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Risk of Pesticide Exposure

Consumer Report created a tool that shows “the risk of pesticide exposure from eating 48 fresh conventional fruits and vegetables from 14 different countries. Analyzing 12 years of data from the Department of Agriculture’s Pesticide Data Program, Consumer Reports’ scientists, in consultation with Charles Benbrook, Ph.D., of Washington State University, placed each produce-country combination into one of five risk categories. Risk assessment included the number of pesticide residues on each food, the frequency with which they were found, and the toxicity of the pesticides. The risk categories correlate with the number of daily servings of that fruit or vegetable.

 

Consumer Report also took into account the typical serving size of the food and the weight of the person eating that food. Their analysis is based on the risk to a 3½-year-old child, estimated to weigh 35.2 pounds, because children are especially vulnerable to the dietary risks from pesticides and the EPA is required to consider the effects of pesticides on children. The risks to adults would be lower.

 

By law, supermarkets are required to tell consumers where the fruits and vegetables they’re buying were grown. It’s usually not difficult to find the country of origin, but that information is not always in the same place. You can locate the country of origin on the fruit stickers, on the packaging of certain fruits or vegetables bagged apples or containers of mushrooms, for instance), signs posted near the produce or the box the produce was shipped in.”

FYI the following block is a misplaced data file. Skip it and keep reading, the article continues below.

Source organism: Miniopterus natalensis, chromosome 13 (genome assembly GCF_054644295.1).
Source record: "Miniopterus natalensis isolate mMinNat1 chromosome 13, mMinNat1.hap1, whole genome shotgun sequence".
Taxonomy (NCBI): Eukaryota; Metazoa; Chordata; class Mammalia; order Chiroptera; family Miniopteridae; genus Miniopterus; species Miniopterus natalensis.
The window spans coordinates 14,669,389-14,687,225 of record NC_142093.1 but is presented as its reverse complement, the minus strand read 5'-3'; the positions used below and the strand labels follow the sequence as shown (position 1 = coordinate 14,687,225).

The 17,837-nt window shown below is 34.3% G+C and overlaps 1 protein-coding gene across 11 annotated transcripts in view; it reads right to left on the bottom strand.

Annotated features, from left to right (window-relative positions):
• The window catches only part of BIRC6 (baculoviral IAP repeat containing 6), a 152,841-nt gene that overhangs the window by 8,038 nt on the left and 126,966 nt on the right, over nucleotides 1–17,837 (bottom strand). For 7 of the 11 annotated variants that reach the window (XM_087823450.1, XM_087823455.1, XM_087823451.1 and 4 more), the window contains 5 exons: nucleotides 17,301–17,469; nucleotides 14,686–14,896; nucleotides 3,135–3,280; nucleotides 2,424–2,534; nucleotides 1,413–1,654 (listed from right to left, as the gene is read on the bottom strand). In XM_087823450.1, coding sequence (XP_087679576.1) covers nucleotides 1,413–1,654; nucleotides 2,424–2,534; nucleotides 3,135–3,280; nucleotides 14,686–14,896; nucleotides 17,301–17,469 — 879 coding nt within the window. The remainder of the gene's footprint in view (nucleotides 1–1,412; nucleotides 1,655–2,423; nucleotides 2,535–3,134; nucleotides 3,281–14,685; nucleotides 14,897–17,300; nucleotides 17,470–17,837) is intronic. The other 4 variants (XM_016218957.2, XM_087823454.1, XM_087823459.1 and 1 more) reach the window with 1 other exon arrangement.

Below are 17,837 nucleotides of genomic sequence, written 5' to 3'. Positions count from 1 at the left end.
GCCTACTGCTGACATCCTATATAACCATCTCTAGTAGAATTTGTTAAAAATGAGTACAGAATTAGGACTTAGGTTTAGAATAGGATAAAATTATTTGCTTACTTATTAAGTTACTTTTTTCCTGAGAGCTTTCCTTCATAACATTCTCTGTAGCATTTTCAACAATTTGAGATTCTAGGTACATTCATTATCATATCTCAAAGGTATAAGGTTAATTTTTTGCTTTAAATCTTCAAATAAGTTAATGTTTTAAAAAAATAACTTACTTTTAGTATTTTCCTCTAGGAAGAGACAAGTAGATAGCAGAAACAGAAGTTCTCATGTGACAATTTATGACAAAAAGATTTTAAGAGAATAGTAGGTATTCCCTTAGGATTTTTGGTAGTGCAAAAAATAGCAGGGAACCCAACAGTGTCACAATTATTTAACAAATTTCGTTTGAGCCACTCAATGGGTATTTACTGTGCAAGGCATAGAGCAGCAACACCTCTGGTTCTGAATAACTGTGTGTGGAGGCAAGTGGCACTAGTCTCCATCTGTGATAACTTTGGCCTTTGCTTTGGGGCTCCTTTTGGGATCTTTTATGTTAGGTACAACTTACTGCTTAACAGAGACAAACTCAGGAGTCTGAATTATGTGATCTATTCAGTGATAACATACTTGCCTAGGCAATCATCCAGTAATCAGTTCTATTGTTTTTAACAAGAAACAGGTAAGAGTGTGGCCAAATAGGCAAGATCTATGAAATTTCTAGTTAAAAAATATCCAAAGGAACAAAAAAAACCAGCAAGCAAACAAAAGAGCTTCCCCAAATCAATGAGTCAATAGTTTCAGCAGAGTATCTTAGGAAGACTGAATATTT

Here is a summary of Consumer Report’s findings on which country’s produce tested at low risk for pesticides. This list shows which country’s you should look for on the stickers or labels of produce. They tested lowest for pesticides:

 

Apples: New Zealand

Applesauce: Canada, U.S.

Asparagus: Mexico, U.S.

Avocados: Chili, Mexico, Peru

Bananas: Columbia, Costs Rica, Equador, Guatemala, Honduraas, Mexico

Blueberries: Argentina, Canada, Chile, Uruguay, U.S.

Broccoli: Mexico. U.S.

Cabbage:  Canada, Mexico, U.S.

Cantaloupe: Costa Rica, Guatemala, Honduras, Mexico

Carrots: Look for Organic

Cauliflower: Mexico, U.S.

Celery: Mexico

Cherries: U.S.

Cherry tomatoes: U.S.

Cilantro: Mexico, U.S.

Collard Greens: U.S.

Corn: Mexico, U.S.

Cranberries: Look for Organic

Cucumbers: Canada

Eggplant: Honduras, U.S.

Grapefruit: U.S.

Grapes: Chile, Mexico, Peru, U.S.

Green Beans: Look for Organic

Green Onions: Mexico, U.S.

Hot Peppers: Look for Organic

Kale: Mexico

Lettuce: Mexico, U.S.

Mangoes: Guatemala, Mexico

Mushrooms: Canada, U.S.

Nectarines: Look for Organic

Onions: Peru, U.S.

Oranges: Chile, South Africa, U.S.

Papayas: Belize, Brazil, Guatemala, Jamaica, Mexico, U.S.

Peaches: Look for Organic

Canned Peaches: Greece, South Africa, U.S.

Pears, Argentina, U.S.

Pineapple: Costa Rica, Ecuador, Mexico, U.S.

Plums: U.S.

Potatoes: Canada

Prunes: U.S.

Raisins:  U.S.

Raspberries: Mexico, U.S.

Snap Peas: Mexico, U.S

Spinach: Mexico, U.S.

Strawberries: Look for Organic

Summer Squash: Mexico

Sweet Bell Peppers: Look for Organic

Sweet Potatoes: Look For Organic

Tangerines: Look For Organic

Tomatoes: Canada

Watermelon: Guatemala, Honduras, Mexico, U.S.

Winter Squash: Guatemala, Honduras, Mexico

 

 

 

 

 

Posted in Food | March 6th, 2016 | 0 Comments

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